From the first notes of the catchy, joyful theme, people recognize the classic show Sesame Street. Through the years, it has captivated and educated kids of all ages. With the new film Street Gang: How We Got to Sesame Street, documentary filmmaker Marilyn Agrelo takes viewers through the development and success of the classic tv show, focusing on lots of aspects of of the show, including creators Jon Stone, Joan Cooney, and Jim Henson. It seems crazy to most people that at one time there wasn’t educational, entertaining tv directed at kids. They created something that had never been done before. They studied kids to see what kept their attention and taught and what led to distraction and boredom, and carved a show that stayed focused on learning in a fun, entertaining way.
There was a disparity between white children and children of color in education in the US, so Lloyd Morrissett asked Joan Cooney if tv could be used to educate. Lloyd hired Joan to do a feasibility study. She and her team discovered children were watching television for half their waking hours. She figured if they were watching that much, people could figure out what they’d watch and create educational content for them. With Morrisett, she co-created the Children’s Television Workshop and became one of the most powerful women in television.
The Muppets started out in late night television and in commercials in the late 50s. Children’s entertainment wasn’t what he had in mind. “Most of our work was sophisticated and had a black comedic quality and our audience was college age.” The target was inner city children, and even more specifically, Black kids. Jon Stone saw a commercial for the urban coalition shot on location on the streets of Harlem. He wanted to capture that energy of the street for kids cooped up in apartments. He created a realistic set that looked like a real street with the front steps of apartment housing. They called it Sesame Street, as in “open sesame”, because it would be somewhere magic happened. It did bring magic to everyday life, with Big Bird walking in a New York neighborhood and interacting with all kinds of people.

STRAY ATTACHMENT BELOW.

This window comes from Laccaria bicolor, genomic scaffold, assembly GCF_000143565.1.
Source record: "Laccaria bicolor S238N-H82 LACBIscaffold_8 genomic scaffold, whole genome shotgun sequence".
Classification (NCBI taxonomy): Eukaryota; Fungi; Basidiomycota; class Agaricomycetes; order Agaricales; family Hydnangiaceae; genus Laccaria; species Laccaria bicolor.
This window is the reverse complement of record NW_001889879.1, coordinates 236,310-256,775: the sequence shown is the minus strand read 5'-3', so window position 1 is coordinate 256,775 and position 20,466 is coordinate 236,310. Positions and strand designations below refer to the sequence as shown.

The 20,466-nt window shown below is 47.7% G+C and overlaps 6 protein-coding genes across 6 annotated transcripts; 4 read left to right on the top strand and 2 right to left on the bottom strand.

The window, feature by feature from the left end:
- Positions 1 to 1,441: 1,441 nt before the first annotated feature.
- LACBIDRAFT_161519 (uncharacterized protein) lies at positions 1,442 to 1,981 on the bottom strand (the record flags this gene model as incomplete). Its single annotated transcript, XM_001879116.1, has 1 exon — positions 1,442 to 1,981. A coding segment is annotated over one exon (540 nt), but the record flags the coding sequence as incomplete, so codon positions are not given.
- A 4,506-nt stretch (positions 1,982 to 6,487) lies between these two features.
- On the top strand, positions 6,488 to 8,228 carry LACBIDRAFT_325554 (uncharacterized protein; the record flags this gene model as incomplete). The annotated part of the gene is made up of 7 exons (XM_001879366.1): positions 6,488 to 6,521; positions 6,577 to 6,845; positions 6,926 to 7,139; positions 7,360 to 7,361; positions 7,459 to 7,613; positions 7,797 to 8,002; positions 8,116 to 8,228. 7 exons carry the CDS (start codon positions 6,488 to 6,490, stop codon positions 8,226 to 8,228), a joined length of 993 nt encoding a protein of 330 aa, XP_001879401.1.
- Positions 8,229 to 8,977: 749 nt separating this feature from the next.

They talk to Matt Robinson, who had been a sort of ’Black Johnny Carson’, until he was contacted by Children’s Television Workshop and became a writer and then onscreen talent as father figure Gordon. Sonia Manzano, who played Maria, talks about the importance of having a Latina in the cast so kids would see themselves onscreen. She saw Sesame Street as a political show. They represented part of an integrated cast on a show that featured appearances of Black and Brown voices like Odetta Adams and Tito Puente. That caused trouble in some southern states, where it was decided they’d not carry it as part of their educational scheduling. One man in programming in Mississippi put it on against the wishes of those controlling educational programming. Watching Jesse Jackson teach kids to say they are somebody and beautiful explains why it needed to be shown everywhere, especially in places a diverse cast causes discomfort.
There are so many other aspects of show, its history, and what made it special and groundbreaking that are part of the documentary, including the profundity and depth of the song ‘It’s Not Easy Being Green’. There’s so much ground to cover, it makes the doc a bit overlong, but it remains informative and entertaining.
It’s hard to imagine how this transformative programming could happen today. Claims of political correctness would shut it down before it began. Street Gang really shows how inspired minds could and can work together, even through bumps in the road, and collaborate to problem solve and make society better through art.
4 out of 5 stars.